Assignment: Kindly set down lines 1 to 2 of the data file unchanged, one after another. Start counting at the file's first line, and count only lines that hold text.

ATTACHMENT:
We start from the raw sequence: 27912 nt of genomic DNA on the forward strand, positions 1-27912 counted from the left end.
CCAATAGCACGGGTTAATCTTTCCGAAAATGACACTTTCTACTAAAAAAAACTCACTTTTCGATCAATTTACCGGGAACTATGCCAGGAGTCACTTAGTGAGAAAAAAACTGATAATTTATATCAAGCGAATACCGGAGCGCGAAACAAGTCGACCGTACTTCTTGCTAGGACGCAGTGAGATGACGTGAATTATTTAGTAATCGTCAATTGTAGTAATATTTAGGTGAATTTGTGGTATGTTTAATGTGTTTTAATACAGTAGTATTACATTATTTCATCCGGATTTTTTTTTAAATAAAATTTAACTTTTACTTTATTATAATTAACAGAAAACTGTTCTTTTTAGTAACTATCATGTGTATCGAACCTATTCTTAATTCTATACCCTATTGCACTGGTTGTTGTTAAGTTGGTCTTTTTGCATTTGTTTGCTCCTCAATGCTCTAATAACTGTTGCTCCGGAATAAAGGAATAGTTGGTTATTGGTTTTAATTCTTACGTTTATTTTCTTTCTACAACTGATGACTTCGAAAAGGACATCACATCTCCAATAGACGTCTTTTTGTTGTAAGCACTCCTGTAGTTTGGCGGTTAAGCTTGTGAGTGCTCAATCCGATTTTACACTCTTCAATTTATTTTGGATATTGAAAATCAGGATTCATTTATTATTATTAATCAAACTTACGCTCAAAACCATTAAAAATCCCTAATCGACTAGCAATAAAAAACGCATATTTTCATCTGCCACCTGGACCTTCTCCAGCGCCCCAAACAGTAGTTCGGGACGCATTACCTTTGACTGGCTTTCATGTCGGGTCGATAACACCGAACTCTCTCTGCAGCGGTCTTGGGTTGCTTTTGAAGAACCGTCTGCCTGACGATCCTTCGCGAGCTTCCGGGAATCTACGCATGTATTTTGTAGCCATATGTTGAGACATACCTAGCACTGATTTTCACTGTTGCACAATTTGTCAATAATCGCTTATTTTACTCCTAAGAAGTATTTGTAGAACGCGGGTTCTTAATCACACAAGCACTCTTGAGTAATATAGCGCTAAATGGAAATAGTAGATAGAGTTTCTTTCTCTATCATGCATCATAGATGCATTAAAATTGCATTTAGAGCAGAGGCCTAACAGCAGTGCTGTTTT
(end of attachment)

We start from the raw sequence: 27912 nt of genomic DNA on the forward strand, positions 1-27912 counted from the left end.
CCAATAGCACGGGTTAATCTTTCCGAAAATGACACTTTCTACTAAAAAAAACTCACTTTTCGATCAATTTACCGGGAACTATGCCAGGAGTCACTTAGTGAGAAAAAAACTGATAATTTATATCAAGCGAATACCGGAGCGCGAAACAAGTCGACCGTACTTCTTGCTAGGACGCAGTGAGATGACGTGAATTATTTAGTAATCGTCAATTGTAGTAATATTTAGGTGAATTTGTGGTATGTTTAATGTGTTTTAATACAGTAGTATTACATTATTTCATCCGGATTTTTTTTTAAATAAAATTTAACTTTTACTTTATTATAATTAACAGAAAACTGTTCTTTTTAGTAACTATCATGTGTATCGAACCTATTCTTAATTCTATACCCTATTGCACTGGTTGTTGTTAAGTTGGTCTTTTTGCATTTGTTTGCTCCTCAATGCTCTAATAACTGTTGCTCCGGAATAAAGGAATAGTTGGTTATTGGTTTTAATTCTTACGTTTATTTTCTTTCTACAACTGATGACTTCGAAAAGGACATCACATCTCCAATAGACGTCTTTTTGTTGTAAGCACTCCTGTAGTTTGGCGGTTAAGCTTGTGAGTGCTCAATCCGATTTTACACTCTTCAATTTATTTTGGATATTGAAAATCAGGATTCATTTATTATTATTAATCAAACTTACGCTCAAAACCATTAAAAATCCCTAATCGACTAGCAATAAAAAACGCATATTTTCATCTGCCACCTGGACCTTCTCCAGCGCCCCAAACAGTAGTTCGGGACGCATTACCTTTGACTGGCTTTCATGTCGGGTCGATAACACCGAACTCTCTCTGCAGCGGTCTTGGGTTGCTTTTGAAGAACCGTCTGCCTGACGATCCTTCGCGAGCTTCCGGGAATCTACGCATGTATTTTGTAGCCATATGTTGAGACATACCTAGCACTGATTTTCACTGTTGCACAATTTGTCAATAATCGCTTATTTTACTCCTAAGAAGTATTTGTAGAACGCGGGTTCTTAATCACACAAGCACTCTTGAGTAATATAGCGCTAAATGGAAATAGTAGATAGAGTTTCTTTCTCTATCATGCATCATAGATGCATTAAAATTGCATTTAGAGCAGAGGCCTAACAGCAGTGCTGTTTT